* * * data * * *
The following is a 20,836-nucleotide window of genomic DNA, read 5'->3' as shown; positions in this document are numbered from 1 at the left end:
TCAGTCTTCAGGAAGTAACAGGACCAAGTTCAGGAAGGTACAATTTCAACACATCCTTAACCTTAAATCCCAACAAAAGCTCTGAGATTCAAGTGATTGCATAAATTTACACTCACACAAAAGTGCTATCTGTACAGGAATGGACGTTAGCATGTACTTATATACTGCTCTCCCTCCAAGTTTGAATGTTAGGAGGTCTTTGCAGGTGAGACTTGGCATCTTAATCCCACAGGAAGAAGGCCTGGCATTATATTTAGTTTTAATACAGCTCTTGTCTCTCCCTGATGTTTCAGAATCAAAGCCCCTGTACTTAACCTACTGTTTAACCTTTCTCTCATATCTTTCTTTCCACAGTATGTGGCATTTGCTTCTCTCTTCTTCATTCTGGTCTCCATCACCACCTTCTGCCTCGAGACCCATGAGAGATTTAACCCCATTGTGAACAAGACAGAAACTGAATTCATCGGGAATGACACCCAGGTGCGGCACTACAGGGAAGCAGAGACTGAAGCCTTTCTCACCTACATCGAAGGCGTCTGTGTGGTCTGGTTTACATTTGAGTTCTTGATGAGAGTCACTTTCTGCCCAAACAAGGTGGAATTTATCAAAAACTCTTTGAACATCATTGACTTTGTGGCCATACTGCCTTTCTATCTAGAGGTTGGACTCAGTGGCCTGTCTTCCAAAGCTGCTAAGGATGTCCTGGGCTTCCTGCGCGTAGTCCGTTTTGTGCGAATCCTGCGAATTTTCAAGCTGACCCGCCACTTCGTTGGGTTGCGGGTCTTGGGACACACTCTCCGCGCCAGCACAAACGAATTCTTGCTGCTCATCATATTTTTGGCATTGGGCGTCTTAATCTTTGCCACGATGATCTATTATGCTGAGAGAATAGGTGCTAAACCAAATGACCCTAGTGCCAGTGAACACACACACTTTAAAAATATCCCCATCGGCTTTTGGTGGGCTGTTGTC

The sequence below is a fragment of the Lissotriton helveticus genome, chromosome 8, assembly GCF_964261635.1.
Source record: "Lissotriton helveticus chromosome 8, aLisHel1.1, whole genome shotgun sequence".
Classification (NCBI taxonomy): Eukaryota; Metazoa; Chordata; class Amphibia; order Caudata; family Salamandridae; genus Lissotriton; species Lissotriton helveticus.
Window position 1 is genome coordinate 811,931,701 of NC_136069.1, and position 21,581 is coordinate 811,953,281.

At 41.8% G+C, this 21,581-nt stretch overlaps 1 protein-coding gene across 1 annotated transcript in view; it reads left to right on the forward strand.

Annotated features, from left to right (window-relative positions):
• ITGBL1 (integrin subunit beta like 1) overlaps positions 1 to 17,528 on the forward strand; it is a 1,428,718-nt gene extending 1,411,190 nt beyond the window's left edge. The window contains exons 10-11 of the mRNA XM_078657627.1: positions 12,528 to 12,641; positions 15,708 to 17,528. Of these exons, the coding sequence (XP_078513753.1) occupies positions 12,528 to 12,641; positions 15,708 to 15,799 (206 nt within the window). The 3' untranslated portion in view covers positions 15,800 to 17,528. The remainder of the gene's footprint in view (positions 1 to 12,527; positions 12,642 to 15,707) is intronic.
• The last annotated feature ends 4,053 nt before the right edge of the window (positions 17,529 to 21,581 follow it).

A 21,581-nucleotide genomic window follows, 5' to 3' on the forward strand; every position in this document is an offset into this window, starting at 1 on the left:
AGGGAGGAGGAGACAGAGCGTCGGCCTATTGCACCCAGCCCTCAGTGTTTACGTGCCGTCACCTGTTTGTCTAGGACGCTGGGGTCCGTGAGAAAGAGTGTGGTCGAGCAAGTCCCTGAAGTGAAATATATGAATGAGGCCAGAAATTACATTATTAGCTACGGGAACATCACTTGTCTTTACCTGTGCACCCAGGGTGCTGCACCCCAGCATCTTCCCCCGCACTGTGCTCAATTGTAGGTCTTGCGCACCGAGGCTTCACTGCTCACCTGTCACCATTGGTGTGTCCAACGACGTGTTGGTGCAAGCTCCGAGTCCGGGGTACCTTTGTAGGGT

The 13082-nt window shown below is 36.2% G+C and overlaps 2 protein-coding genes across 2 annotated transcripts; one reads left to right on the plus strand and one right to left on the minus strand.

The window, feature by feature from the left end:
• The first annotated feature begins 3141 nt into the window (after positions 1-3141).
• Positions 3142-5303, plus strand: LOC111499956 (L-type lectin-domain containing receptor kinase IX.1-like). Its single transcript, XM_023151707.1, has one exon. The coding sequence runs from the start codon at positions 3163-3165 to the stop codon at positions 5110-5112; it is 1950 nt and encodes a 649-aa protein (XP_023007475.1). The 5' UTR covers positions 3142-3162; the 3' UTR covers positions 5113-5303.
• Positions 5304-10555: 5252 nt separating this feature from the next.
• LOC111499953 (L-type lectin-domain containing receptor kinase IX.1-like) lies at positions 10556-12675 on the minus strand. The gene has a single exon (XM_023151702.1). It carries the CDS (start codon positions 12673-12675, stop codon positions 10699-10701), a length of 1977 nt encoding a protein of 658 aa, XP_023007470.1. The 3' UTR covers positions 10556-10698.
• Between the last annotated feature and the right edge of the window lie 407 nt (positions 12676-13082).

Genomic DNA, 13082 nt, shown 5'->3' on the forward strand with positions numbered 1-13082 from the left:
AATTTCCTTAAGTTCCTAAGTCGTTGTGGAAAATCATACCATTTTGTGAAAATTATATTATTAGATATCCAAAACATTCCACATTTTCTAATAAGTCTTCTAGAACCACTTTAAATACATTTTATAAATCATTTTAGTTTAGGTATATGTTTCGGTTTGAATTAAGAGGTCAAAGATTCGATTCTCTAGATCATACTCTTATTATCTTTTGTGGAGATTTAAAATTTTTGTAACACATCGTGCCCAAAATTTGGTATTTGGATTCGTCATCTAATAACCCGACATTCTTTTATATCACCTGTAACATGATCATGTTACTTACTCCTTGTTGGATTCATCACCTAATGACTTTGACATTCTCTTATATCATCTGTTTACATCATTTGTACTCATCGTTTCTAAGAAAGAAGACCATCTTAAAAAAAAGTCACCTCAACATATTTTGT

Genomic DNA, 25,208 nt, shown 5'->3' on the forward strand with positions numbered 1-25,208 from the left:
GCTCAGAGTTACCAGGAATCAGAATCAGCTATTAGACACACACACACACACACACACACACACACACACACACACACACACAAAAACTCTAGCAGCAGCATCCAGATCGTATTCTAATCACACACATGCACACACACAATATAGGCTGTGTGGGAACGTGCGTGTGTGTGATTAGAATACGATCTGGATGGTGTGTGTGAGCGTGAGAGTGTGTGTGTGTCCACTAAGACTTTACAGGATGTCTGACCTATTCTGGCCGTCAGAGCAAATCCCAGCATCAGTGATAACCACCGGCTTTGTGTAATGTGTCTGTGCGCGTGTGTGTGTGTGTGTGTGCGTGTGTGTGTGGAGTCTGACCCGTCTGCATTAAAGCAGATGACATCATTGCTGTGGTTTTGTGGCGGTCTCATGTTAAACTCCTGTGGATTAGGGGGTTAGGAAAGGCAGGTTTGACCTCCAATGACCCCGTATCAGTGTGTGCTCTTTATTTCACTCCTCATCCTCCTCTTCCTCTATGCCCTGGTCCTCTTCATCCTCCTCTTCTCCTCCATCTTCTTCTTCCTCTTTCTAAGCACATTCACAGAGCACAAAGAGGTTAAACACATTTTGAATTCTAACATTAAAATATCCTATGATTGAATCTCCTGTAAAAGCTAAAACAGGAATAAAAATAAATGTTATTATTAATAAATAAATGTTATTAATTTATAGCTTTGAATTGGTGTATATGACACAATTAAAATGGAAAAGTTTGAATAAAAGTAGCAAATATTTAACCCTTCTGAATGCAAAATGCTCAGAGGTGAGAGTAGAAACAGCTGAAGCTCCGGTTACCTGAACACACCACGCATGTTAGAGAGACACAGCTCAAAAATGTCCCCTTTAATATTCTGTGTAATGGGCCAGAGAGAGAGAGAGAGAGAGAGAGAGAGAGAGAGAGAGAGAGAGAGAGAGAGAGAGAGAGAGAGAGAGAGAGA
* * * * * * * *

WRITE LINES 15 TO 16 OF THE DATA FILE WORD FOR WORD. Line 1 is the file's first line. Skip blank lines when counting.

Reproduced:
• The first annotated feature begins 3141 nt into the window (after positions 1-3141).
• Positions 3142-5303, plus strand: LOC111499956 (L-type lectin-domain containing receptor kinase IX.1-like). Its single transcript, XM_023151707.1, has one exon. The coding sequence runs from the start codon at positions 3163-3165 to the stop codon at positions 5110-5112; it is 1950 nt and encodes a 649-aa protein (XP_023007475.1). The 5' UTR covers positions 3142-3162; the 3' UTR covers positions 5113-5303.